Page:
Point your Docker environment to the machine running the swarm master:

$ eval $(docker-machine env --swarm obc)

Print cluster info:

$ docker info

You can also list the IPs that Consul has "discovered":

$ docker run --rm swarm list consul://`docker-machine ip obc-consul`:8500

Launch the services

1. Create the default network

Create an overlay network that allows containers to "see" each other no matter what node they are on:

$ docker network create --driver overlay --subnet 10.0.9.0/24 obcnet

List all networks, obcnet should be shown as overlay:

$ docker network ls

Getting openblockchain code

openblockchain has been designed with multiple microservices which are linked in the main Docker engine as git submodules.

The following command clones the project and all required gitmodules.

$ git clone --recursive https://github.com/open-blockchain/openblockchain.git

Once you have cloned the repo make sure to go into the directory.

$ cd openblockchain

2. Up!

From the root folder (which contains docker-compose.yml), run:

$ docker-compose up -d --build

Docker will deploy all the services. By default, it'll launch:

  • 3 instances of Cassandra
  • 1 Bitcoin node
  • 1 Spark master
  • 2 Spark workers
  • 1 Spark job submitter
  • 1 scanner container
  • 1 api container
  • 1 frontend container

3. Check the services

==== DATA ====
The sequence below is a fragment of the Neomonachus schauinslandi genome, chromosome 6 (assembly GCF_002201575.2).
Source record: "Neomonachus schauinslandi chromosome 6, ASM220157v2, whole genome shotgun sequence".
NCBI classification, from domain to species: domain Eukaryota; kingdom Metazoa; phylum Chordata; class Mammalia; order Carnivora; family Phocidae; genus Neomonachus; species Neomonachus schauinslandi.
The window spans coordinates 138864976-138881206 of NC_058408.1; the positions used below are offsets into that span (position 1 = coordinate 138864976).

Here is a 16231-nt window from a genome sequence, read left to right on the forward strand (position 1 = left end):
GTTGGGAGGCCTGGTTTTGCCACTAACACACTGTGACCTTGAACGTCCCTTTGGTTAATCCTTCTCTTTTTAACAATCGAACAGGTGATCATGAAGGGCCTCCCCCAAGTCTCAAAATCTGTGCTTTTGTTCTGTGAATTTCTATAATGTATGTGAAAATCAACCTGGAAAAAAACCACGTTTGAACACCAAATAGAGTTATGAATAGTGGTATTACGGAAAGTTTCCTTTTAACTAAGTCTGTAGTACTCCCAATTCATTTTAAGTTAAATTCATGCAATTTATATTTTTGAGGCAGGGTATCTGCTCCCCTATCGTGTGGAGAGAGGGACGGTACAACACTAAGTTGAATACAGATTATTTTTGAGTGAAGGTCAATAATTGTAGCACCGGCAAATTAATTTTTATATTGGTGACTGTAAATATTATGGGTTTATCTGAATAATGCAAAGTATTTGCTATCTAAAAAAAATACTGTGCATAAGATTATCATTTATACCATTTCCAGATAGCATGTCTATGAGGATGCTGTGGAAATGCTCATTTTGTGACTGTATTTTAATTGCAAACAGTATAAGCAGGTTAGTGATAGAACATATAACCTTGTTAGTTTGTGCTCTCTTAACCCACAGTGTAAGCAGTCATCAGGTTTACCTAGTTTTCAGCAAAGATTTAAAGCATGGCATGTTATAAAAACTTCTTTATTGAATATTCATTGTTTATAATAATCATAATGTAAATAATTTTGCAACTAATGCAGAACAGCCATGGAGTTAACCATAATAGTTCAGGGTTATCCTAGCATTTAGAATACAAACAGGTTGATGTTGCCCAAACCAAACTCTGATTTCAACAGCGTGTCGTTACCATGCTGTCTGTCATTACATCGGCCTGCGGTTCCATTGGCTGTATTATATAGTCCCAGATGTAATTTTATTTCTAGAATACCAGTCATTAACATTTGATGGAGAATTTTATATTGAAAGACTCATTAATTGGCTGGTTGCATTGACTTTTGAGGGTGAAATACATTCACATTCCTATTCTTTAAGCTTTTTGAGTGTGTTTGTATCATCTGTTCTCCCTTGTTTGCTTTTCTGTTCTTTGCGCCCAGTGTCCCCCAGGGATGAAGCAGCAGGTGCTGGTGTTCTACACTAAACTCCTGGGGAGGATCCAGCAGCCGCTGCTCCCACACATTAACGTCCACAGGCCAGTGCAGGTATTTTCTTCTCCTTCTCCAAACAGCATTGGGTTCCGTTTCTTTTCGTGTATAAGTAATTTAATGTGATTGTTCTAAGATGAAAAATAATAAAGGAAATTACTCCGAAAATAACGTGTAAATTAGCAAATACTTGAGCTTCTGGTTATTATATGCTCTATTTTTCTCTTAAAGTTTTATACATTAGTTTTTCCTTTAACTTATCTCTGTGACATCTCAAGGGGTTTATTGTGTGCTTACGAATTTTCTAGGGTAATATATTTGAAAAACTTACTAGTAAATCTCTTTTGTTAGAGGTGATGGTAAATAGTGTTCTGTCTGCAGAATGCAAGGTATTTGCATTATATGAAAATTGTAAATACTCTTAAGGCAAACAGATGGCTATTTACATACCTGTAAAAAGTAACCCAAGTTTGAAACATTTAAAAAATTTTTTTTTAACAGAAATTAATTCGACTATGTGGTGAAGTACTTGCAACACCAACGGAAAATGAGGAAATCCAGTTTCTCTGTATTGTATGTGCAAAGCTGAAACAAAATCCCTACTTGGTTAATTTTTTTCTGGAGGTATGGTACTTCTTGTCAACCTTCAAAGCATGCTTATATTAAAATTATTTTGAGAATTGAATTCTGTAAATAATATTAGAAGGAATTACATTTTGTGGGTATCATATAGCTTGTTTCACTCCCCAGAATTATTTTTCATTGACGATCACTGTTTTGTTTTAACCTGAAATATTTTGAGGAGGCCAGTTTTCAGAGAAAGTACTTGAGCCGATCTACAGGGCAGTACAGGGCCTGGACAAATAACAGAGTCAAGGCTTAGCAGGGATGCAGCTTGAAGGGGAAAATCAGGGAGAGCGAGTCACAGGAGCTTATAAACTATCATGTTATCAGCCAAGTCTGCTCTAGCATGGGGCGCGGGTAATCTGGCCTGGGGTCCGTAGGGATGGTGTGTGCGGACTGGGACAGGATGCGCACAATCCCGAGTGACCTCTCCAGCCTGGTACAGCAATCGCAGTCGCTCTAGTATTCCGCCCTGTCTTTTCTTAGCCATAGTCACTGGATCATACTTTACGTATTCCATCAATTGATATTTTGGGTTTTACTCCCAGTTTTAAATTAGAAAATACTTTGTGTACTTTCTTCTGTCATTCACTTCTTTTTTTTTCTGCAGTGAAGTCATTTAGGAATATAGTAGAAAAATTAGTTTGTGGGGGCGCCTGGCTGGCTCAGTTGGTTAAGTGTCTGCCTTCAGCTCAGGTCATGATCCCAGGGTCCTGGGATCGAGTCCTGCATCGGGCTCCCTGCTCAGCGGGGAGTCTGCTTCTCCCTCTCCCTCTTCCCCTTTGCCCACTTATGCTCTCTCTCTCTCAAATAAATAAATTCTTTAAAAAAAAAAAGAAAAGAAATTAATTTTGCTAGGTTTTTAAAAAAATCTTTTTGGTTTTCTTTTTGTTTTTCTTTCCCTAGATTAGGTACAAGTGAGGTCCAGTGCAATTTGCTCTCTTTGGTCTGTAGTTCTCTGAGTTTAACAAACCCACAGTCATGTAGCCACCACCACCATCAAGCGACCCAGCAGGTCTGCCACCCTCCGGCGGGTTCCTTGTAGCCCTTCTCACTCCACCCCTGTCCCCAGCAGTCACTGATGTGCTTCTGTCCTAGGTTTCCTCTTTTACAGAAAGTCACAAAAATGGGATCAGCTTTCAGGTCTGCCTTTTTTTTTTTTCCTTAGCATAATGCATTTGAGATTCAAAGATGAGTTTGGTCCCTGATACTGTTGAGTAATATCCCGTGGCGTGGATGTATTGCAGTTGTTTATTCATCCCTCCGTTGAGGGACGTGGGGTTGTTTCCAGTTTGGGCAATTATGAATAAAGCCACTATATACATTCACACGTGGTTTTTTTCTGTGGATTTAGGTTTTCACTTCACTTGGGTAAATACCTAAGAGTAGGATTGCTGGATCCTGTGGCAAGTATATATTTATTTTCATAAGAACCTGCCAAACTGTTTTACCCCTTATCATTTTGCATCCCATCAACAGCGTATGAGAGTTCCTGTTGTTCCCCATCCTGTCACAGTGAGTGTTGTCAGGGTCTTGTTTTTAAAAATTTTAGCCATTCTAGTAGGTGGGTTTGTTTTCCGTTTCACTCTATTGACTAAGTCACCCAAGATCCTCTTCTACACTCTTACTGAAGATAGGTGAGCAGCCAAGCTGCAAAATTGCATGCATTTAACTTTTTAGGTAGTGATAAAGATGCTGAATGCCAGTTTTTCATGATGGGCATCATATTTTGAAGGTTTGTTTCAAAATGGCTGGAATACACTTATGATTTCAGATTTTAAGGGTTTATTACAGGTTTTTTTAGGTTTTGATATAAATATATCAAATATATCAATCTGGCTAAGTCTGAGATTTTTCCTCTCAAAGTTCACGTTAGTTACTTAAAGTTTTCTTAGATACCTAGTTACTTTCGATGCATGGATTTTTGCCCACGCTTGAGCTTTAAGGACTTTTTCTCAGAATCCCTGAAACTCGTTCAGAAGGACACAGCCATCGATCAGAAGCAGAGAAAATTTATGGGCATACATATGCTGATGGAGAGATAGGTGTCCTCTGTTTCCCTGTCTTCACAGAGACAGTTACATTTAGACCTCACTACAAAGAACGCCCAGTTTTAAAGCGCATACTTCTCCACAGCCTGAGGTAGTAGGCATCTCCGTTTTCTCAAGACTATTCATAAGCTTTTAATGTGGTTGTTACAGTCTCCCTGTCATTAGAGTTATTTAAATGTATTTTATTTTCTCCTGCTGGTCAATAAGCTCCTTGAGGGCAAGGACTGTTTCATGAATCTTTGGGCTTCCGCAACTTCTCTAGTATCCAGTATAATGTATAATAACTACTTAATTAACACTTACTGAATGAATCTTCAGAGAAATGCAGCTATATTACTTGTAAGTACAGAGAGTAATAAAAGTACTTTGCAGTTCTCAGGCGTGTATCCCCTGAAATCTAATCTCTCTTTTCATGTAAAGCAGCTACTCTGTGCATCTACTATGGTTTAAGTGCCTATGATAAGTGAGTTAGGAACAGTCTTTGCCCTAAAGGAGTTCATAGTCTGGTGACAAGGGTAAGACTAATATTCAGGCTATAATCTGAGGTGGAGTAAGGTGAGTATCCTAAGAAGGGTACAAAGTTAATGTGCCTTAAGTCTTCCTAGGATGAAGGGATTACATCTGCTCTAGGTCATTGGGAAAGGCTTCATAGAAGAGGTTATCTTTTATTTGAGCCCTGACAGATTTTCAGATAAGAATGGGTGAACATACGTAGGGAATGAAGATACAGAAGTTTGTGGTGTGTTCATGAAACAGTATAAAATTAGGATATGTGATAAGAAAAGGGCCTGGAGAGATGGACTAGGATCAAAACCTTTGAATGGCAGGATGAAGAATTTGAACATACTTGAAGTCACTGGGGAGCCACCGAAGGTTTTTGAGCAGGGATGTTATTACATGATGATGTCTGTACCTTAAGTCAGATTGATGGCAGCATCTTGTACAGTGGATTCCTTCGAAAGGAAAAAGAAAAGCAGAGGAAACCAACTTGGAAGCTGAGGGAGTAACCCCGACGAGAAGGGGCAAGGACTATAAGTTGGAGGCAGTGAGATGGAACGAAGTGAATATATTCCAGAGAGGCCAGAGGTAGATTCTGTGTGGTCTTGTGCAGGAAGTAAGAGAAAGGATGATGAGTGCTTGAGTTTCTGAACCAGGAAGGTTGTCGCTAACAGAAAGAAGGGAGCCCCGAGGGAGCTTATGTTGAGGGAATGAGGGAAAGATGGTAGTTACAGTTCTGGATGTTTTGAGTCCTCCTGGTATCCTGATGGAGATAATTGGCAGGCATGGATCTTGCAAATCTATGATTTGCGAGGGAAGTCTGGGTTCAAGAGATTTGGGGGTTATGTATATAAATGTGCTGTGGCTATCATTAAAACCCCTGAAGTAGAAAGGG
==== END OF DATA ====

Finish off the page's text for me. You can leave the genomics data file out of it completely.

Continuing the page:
Show all containers and their status (they should all be "Up"):

$ docker-compose ps

Show the Cassandra cluster status (you should see 3 nodes):

$ docker-compose exec cassandra-seed nodetool status

In the mean time, the bitcoin server should've already scanned a few hundred blocks. Let's see it working live:

$ docker-compose logs -f --tail 100 bitcoin

You should see something like this, which means that it downloaded all the blocks from 0 to 187591 (in this example):

bitcoin_1    | 2016-08-25 15:03:16 UpdateTip: new best=00000000000006edbd5920f77c4aeced0b8d84e25bb5123547bc6125bffcc830  height=187589  log2_work=68.352088  tx=4696226  date=2012-07-05 03:45:13 progress=0.015804  cache=48.7MiB(122719tx)
bitcoin_1    | 2016-08-25 15:03:16 UpdateTip: new best=00000000000003f07c1227f986f4687d291af311a346f66247c504b332510931  height=187590  log2_work=68.352117  tx=4696509  date=2012-07-05 03:52:33 progress=0.015805  cache=48.7MiB(122815tx)